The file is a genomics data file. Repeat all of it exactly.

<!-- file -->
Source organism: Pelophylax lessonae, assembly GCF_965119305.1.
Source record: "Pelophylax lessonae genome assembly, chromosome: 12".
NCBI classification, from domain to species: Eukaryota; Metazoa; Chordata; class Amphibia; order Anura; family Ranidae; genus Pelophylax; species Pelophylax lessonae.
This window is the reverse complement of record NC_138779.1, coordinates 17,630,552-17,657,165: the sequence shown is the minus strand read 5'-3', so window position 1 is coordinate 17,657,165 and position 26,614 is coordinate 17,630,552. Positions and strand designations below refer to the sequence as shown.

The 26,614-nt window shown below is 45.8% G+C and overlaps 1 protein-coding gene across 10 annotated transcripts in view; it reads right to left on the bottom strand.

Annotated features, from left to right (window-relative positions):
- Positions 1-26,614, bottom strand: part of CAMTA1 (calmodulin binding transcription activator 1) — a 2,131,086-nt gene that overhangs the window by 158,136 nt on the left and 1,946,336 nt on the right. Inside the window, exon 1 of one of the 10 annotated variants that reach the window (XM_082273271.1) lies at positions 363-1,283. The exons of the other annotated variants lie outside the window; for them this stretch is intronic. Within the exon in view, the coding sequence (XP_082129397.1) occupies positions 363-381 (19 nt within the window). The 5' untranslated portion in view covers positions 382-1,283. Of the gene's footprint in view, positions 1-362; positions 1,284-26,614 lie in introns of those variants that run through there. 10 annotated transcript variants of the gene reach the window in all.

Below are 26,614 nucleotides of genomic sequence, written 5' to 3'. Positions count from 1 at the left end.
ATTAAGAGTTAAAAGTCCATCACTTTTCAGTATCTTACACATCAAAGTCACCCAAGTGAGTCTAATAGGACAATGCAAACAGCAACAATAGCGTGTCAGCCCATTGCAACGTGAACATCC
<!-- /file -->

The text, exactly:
Source organism: Pelophylax lessonae, assembly GCF_965119305.1.
Source record: "Pelophylax lessonae genome assembly, chromosome: 12".
NCBI classification, from domain to species: Eukaryota; Metazoa; Chordata; class Amphibia; order Anura; family Ranidae; genus Pelophylax; species Pelophylax lessonae.
This window is the reverse complement of record NC_138779.1, coordinates 17,630,552-17,657,165: the sequence shown is the minus strand read 5'-3', so window position 1 is coordinate 17,657,165 and position 26,614 is coordinate 17,630,552. Positions and strand designations below refer to the sequence as shown.

The 26,614-nt window shown below is 45.8% G+C and overlaps 1 protein-coding gene across 10 annotated transcripts in view; it reads right to left on the bottom strand.

Annotated features, from left to right (window-relative positions):
- Positions 1-26,614, bottom strand: part of CAMTA1 (calmodulin binding transcription activator 1) — a 2,131,086-nt gene that overhangs the window by 158,136 nt on the left and 1,946,336 nt on the right. Inside the window, exon 1 of one of the 10 annotated variants that reach the window (XM_082273271.1) lies at positions 363-1,283. The exons of the other annotated variants lie outside the window; for them this stretch is intronic. Within the exon in view, the coding sequence (XP_082129397.1) occupies positions 363-381 (19 nt within the window). The 5' untranslated portion in view covers positions 382-1,283. Of the gene's footprint in view, positions 1-362; positions 1,284-26,614 lie in introns of those variants that run through there. 10 annotated transcript variants of the gene reach the window in all.

Below are 26,614 nucleotides of genomic sequence, written 5' to 3'. Positions count from 1 at the left end.
ATTAAGAGTTAAAAGTCCATCACTTTTCAGTATCTTACACATCAAAGTCACCCAAGTGAGTCTAATAGGACAATGCAAACAGCAACAATAGCGTGTCAGCCCATTGCAACGTGAACATCC